Critical Evaluation

(Critical Survey of Literature for Students)

Written after Romanticism had flowered and faded in France, Dominique is quite similar to the personal memoirs and novels that appeared in early nineteenth century France. François René de Chateaubriand’s René (1802; English translation, 1813) and Benjamin Constant’s Adolphe (1816) are examples of novels of this period. Eugène Fromentin’s novel is similar to the Abbé Prévost’s Manon Lescaut (1731) as well, because Dominique, like Manon Lescaut, has to do with irresistible and destructive passion.

However, Dominique’s roots in French literary history go deeper than the Romantic and pre-Romantic eras. In some sense, the novel’s hero moves in the tradition of courtly love, worshiping as he does, for at least half the novel, a beautiful woman from afar. Early in his story, Dominique places Madeleine on a pedestal; he admires her, yet he fears approaching her. His status as adoring pseudo-knightly lover is indicated ironically by his name, which derives from the Latin dominus, which suggests that Dominique is a lord of sorts, a man reigning over his own domain. The irony is that Dominique has deep feelings of inferiority and insecurity; he is hardly a lordly or dominating type until he reaches maturity.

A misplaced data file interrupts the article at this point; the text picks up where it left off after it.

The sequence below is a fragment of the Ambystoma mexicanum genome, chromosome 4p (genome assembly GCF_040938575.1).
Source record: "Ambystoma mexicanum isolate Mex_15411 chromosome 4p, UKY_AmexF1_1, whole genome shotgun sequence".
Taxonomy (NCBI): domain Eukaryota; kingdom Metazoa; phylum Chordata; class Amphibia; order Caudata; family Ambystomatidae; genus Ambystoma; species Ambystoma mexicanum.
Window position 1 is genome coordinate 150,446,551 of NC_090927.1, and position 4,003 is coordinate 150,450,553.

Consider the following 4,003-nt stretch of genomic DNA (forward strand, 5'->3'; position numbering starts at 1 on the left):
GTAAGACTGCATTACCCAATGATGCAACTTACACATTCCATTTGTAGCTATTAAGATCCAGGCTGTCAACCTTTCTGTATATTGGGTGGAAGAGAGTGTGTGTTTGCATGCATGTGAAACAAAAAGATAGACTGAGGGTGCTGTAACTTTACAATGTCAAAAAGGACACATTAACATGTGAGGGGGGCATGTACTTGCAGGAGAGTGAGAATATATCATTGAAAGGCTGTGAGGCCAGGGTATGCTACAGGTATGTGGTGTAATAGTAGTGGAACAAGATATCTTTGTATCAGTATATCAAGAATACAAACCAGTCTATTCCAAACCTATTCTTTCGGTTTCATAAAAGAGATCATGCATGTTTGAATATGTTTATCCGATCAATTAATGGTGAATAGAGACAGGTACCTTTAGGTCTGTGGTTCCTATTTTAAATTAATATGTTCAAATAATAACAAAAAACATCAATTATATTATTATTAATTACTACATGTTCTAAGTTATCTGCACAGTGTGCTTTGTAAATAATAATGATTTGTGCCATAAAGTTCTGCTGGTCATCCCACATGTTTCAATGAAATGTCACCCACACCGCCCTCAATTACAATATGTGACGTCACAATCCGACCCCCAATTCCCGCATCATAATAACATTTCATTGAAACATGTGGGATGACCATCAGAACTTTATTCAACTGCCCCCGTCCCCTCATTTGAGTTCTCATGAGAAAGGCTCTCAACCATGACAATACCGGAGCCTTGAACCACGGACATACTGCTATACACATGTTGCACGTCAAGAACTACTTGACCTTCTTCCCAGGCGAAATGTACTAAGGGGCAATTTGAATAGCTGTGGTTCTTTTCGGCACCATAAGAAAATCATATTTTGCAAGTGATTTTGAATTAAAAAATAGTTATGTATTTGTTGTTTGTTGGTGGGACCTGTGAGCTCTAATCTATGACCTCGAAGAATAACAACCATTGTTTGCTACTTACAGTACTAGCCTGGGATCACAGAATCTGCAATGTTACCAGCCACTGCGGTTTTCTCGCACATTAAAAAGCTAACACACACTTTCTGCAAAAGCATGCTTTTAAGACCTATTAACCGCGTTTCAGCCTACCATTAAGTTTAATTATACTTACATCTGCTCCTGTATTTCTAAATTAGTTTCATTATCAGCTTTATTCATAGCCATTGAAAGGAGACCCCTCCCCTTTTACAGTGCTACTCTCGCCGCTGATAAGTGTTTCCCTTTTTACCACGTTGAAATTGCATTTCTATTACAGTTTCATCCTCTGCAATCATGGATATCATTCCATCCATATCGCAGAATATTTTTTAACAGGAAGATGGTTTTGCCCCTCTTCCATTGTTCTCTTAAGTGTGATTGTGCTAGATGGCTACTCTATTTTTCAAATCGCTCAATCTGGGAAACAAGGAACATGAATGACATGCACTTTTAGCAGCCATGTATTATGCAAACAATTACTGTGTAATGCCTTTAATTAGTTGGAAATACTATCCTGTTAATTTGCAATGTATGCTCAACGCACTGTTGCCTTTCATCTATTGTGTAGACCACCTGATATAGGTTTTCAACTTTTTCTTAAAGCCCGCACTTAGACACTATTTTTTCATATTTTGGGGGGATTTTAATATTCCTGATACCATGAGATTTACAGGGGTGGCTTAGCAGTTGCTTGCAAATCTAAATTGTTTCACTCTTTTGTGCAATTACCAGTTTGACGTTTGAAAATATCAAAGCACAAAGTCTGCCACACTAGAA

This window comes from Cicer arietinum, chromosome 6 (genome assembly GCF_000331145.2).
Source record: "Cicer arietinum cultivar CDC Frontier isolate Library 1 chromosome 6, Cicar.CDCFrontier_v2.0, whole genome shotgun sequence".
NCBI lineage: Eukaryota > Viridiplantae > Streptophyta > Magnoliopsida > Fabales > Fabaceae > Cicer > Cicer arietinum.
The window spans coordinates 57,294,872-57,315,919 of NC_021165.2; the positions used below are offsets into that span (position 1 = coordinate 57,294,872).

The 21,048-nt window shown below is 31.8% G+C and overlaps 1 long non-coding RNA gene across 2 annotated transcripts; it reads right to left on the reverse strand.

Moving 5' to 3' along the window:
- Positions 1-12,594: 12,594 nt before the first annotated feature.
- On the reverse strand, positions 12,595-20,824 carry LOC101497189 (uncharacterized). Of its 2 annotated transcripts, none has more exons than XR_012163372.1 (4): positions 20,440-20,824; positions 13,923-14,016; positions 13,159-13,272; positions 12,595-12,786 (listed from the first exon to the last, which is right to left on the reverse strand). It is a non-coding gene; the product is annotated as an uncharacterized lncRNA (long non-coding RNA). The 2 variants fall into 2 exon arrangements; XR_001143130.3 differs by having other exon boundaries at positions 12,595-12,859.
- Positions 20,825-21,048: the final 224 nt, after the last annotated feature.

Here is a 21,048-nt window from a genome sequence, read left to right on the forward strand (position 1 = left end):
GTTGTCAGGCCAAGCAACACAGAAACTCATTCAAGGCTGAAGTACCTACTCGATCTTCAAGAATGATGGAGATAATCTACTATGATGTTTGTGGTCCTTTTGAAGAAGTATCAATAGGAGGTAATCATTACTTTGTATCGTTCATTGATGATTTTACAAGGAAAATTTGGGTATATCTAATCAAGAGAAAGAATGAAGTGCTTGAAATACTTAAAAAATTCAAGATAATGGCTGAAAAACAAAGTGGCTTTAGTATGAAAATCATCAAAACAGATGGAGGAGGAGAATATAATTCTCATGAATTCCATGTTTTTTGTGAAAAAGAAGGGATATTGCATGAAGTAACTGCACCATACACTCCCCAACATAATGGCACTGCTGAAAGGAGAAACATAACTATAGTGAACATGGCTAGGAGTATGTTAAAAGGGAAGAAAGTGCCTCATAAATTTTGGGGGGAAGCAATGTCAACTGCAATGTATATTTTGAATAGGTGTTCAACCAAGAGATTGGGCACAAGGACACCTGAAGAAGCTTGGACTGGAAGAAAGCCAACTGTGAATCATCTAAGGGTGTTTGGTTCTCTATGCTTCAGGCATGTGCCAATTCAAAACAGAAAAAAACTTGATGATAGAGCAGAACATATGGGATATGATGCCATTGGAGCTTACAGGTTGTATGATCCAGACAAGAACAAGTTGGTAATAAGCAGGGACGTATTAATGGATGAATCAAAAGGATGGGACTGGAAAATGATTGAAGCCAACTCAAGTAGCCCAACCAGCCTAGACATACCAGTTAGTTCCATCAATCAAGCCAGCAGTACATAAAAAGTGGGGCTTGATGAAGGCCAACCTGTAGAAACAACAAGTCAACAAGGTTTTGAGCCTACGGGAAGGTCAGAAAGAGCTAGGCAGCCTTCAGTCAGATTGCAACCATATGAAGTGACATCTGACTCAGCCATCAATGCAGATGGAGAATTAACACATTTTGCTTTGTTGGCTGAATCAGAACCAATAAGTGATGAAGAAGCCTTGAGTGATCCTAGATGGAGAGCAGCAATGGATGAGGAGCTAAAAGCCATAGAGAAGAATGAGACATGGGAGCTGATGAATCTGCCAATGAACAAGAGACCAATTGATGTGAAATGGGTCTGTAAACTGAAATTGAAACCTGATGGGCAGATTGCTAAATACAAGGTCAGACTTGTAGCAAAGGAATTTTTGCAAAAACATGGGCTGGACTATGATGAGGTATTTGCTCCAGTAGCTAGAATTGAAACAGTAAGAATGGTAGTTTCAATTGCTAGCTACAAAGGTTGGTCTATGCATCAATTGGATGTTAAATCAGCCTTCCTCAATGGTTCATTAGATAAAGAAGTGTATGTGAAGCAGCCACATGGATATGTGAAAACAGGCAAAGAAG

The novel opens with a depiction of the mature Dominique, lord of an estate, Les Trembles, married and the father of two children. The novel’s first two chapters state the theme of passion versus self-control, and, consequently, service to others. The Dominique whom readers and the first-person narrator of the first two chapters meet is a man of about forty years, known in the environs as a man dedicated to his family and to doing good for others. The lesson he has learned about self-preservation and the importance of dedicating oneself to others is what Dominique talks about in the rest of the novel.

The young Dominique was raised by his aunt in Normandy; he is a young man who loves his native countryside. Without great enthusiasm, he later goes to Paris to pursue his studies and a career as a writer. His friend and counselor in these early years is Augustin, who bears the name of a...

(The entire section is 901 words.)